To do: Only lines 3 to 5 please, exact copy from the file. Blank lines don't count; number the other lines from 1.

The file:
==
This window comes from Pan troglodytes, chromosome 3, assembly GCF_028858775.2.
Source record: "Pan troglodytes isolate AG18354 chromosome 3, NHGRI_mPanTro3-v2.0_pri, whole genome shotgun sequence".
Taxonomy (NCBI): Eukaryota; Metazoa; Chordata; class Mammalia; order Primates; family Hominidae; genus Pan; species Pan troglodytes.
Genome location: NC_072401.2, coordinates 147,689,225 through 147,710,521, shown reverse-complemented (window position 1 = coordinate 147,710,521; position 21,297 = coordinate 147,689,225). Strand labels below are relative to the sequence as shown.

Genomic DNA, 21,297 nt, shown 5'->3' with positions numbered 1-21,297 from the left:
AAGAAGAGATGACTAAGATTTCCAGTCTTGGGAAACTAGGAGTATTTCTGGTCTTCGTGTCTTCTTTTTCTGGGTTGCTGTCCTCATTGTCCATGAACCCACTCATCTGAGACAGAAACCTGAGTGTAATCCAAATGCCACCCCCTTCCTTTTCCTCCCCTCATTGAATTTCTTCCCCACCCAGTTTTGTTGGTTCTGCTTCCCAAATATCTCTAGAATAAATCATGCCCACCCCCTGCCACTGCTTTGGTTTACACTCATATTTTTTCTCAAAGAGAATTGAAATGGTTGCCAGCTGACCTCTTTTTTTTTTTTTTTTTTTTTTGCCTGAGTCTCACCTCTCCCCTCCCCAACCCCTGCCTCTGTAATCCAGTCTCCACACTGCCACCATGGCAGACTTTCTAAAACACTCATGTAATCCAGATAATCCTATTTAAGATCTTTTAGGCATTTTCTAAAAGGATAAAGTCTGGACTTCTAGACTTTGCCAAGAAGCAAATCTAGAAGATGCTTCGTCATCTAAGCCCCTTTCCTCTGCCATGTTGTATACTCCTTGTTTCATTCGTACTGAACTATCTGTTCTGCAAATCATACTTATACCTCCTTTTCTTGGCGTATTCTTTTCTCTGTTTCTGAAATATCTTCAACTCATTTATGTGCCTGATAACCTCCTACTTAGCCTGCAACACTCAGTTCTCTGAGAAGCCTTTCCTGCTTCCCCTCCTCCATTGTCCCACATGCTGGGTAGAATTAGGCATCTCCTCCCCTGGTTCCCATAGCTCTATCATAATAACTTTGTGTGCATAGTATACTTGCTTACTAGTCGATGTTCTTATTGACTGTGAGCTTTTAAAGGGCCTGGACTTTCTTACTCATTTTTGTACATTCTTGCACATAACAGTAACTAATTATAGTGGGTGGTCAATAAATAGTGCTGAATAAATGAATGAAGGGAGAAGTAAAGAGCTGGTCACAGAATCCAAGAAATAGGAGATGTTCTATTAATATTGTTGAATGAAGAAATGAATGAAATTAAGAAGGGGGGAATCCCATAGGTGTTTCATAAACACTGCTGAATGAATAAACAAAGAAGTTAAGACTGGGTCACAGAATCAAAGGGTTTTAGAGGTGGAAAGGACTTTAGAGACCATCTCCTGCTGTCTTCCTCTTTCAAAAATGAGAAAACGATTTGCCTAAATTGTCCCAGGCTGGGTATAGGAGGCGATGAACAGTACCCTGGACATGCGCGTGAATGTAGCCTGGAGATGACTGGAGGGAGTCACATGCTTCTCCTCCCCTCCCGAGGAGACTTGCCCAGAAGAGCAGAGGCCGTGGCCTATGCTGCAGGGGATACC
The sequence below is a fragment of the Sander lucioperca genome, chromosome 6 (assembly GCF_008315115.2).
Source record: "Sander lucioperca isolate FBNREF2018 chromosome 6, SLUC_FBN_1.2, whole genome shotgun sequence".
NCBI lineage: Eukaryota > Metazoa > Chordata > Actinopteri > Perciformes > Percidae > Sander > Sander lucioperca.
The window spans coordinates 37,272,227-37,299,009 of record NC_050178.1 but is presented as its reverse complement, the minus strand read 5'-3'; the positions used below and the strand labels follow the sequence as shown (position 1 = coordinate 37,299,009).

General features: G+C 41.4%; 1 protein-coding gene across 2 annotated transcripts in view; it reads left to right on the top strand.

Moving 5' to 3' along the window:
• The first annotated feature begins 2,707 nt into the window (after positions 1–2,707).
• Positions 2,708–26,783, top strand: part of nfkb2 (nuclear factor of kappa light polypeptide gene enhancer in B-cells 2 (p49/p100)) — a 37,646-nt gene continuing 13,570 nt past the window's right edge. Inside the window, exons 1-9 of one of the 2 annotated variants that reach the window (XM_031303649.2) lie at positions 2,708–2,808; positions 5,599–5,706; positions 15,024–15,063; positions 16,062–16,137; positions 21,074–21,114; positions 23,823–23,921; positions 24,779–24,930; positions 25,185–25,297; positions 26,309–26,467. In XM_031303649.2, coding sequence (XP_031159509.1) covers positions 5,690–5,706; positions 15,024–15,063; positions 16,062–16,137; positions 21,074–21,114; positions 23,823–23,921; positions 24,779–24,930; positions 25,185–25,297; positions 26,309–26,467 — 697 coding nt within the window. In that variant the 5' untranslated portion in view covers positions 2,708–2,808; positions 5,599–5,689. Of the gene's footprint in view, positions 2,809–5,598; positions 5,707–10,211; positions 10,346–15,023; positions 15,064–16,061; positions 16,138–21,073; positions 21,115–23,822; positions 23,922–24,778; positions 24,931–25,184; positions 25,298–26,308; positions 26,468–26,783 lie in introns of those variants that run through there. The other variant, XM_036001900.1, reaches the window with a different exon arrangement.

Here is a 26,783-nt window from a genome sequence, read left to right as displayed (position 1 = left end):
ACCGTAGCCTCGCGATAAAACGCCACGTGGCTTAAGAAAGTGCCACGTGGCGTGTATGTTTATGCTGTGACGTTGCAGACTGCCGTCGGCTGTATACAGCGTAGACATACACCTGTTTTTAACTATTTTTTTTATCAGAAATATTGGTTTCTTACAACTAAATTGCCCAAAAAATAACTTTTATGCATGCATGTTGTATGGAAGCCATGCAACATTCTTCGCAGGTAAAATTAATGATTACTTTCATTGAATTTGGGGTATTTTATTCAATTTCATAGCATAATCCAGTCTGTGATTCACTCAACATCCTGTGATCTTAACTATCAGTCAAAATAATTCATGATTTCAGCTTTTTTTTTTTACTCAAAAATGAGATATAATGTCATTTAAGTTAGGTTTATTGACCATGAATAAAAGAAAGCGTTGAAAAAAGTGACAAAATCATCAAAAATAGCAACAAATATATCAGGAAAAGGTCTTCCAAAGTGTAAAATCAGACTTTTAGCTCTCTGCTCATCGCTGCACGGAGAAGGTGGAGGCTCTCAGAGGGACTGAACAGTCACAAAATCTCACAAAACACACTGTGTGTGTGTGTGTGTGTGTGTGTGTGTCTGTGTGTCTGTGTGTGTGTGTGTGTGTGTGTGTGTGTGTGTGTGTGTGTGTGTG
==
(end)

Taxonomy (NCBI): Eukaryota; Metazoa; Chordata; class Mammalia; order Primates; family Hominidae; genus Pan; species Pan troglodytes.
Genome location: NC_072401.2, coordinates 147,689,225 through 147,710,521, shown reverse-complemented (window position 1 = coordinate 147,710,521; position 21,297 = coordinate 147,689,225). Strand labels below are relative to the sequence as shown.

Genomic DNA, 21,297 nt, shown 5'->3' with positions numbered 1-21,297 from the left: